“We found a higher frequency of daytime sleepiness, fatigue, insomnia, depressive and anxiety symptoms and altered quality of life in patients with sleepwalking compared to the control group,” said Yves Dauvilliers, MD, PhD, the study’s principal investigator and lead author. Dr. Dauvilliers is professor of physiology and neurology and director of the sleep lab at Gui-de-Chauliac Hospital in Montpellier, France. “What would usually be considered a benign condition, adult sleepwalking is a potentially serious condition and the consequences of sleepwalking episodes should not be ignored.” READ MORE>>
  • Sleep reinforces learning, especially in children

    Feb 27 2013...
    A new study reveals how important it is for children to get enough sleep. Children’s brains transform subconsciously learning material into active knowledge while they sleep – even more effectively than adult brains do, according to the study by Dr. Ines Wilhem of the University of Tübingen’s Institute for Medical Psychology and Behavioral Neurobiology.

    "In children, much more efficient explicit knowledge is generated during sleep from a previously learned implicit task, says Dr. Wilhelm. And the children's extraordinary ability is linked with the large amount of deep sleep they get at night. "The formation of explicit knowledge appears to be a very specific ability of childhood sleep, since children typically benefit as much or less than adults from sleep when it comes to other types of memory tasks." READ MORE>>
  • Circadian clock linked to obesity, diabetes and heart attacks

    Feb 25 2013...
    Disruption in the body's circadian rhythm can lead not only to obesity, but can also increase the risk of diabetes and heart disease.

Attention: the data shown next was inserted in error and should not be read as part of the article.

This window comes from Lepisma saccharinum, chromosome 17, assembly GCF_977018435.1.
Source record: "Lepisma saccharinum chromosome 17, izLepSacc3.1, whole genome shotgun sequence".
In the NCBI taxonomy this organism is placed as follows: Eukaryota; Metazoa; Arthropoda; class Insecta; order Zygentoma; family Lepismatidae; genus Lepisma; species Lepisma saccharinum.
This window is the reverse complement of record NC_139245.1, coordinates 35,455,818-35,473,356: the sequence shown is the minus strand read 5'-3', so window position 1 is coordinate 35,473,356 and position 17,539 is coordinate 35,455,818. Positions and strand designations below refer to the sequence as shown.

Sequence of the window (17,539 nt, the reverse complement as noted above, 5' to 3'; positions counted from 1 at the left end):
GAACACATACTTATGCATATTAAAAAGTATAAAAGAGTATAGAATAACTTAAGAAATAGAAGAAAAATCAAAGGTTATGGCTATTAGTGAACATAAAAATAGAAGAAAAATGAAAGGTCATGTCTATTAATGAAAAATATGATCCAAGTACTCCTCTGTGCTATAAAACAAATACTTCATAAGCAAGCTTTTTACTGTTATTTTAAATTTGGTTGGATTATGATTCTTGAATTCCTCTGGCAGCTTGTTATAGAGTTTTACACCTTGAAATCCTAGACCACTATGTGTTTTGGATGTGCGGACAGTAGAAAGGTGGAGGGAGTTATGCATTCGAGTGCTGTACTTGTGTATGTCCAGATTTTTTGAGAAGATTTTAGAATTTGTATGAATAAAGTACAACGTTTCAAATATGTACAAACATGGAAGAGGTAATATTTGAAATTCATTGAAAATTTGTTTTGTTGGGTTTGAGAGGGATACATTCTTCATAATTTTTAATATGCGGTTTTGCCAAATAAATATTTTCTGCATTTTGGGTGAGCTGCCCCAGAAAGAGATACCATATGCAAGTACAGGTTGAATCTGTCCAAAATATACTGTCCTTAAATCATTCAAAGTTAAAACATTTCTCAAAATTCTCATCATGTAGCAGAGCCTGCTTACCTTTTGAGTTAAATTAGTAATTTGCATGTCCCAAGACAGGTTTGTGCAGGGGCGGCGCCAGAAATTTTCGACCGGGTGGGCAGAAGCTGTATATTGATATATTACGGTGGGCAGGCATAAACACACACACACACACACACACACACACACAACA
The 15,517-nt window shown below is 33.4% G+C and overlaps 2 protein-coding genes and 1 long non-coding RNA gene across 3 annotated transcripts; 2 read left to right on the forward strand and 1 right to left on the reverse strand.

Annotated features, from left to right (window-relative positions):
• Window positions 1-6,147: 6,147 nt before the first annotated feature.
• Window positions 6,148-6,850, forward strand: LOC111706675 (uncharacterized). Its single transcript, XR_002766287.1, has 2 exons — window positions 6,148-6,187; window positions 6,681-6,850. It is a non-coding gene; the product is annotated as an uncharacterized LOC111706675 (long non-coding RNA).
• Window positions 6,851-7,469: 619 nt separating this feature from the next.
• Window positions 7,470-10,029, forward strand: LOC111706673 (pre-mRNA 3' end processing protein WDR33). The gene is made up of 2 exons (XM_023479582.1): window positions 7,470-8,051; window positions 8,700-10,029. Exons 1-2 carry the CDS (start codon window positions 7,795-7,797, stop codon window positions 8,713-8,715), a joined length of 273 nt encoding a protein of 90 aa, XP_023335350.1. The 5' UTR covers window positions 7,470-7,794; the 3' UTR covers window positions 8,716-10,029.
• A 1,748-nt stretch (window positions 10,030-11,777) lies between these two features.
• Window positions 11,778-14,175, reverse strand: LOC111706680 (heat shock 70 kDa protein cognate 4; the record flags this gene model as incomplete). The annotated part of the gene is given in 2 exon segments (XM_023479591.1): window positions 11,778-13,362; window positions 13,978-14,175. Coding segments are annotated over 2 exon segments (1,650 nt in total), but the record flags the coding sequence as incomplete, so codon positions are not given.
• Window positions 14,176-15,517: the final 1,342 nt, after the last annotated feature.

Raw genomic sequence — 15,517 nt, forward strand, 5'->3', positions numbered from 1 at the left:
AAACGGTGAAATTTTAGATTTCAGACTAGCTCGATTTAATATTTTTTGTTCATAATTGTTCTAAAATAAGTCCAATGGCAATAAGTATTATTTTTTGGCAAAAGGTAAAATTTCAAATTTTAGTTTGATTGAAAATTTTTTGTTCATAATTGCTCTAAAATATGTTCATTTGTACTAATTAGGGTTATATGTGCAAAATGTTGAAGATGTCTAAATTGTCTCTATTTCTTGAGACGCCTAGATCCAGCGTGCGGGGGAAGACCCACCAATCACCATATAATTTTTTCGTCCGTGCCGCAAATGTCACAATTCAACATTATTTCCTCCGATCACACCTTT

This is the first study to definitely show that insulin activity is controlled by the body’s circadian biological clock. The study, which was published on Feb. 21 in the journal Current Biology, helps explain why not only what you eat, but when you eat, matters. READ MORE>>
  • Insomnia, poor sleep common in epileptics

    Feb 22 2013...
    A new study suggests that insomnia and poor sleep are common in patients with epilepsy and may adversely impact quality of life. Interventions to improve sleep hygiene can be suggested to patients as part of more comprehensive epilepsy education programs.

    The study involved 152 patients with epilepsy completing multiple questionnaires. Patients with other known sleep disorders, including obstructive sleep apnea (OSA), were excluded from the study. More than half of the participants (55%) suffered from insomnia and more than 70% were “poor sleepers.” Insomnia and poor sleep quality were significantly related to the number of antiepileptic medications and a large number of depressive symptoms. READ MORE>>
  • Dietary nutrients associated with certain sleep patterns

    Feb 21 2013...
    A new study from the Perelman School of Medicine at the University of Pennsylvania shows for the first time that certain nutrients may play an underlying role in short and long sleep duration and that people who report eating a large variety of foods – an indicator of an overall healthy diet – had the healthiest sleep patterns. The new research is published online, ahead-of-print in the journal Appetite.

    “Although many of us inherently recognize that there is a relationship between what we eat and how we sleep, there have been very few scientific studies that have explored this connection, especially in a real-world situation,” said Michael A. Grandner, PhD, Instructor in Psychiatry and member of the Center for Sleep and Circadian Neurobiology at Penn. “ In general, we know that those who report between 7 - 8 hours of sleep each night are most likely to experience better overall health and well being, so we simply asked the question "Are there differences in the diet of those who report shorter sleep, longer sleep, or standard sleep patterns?” READ MORE>>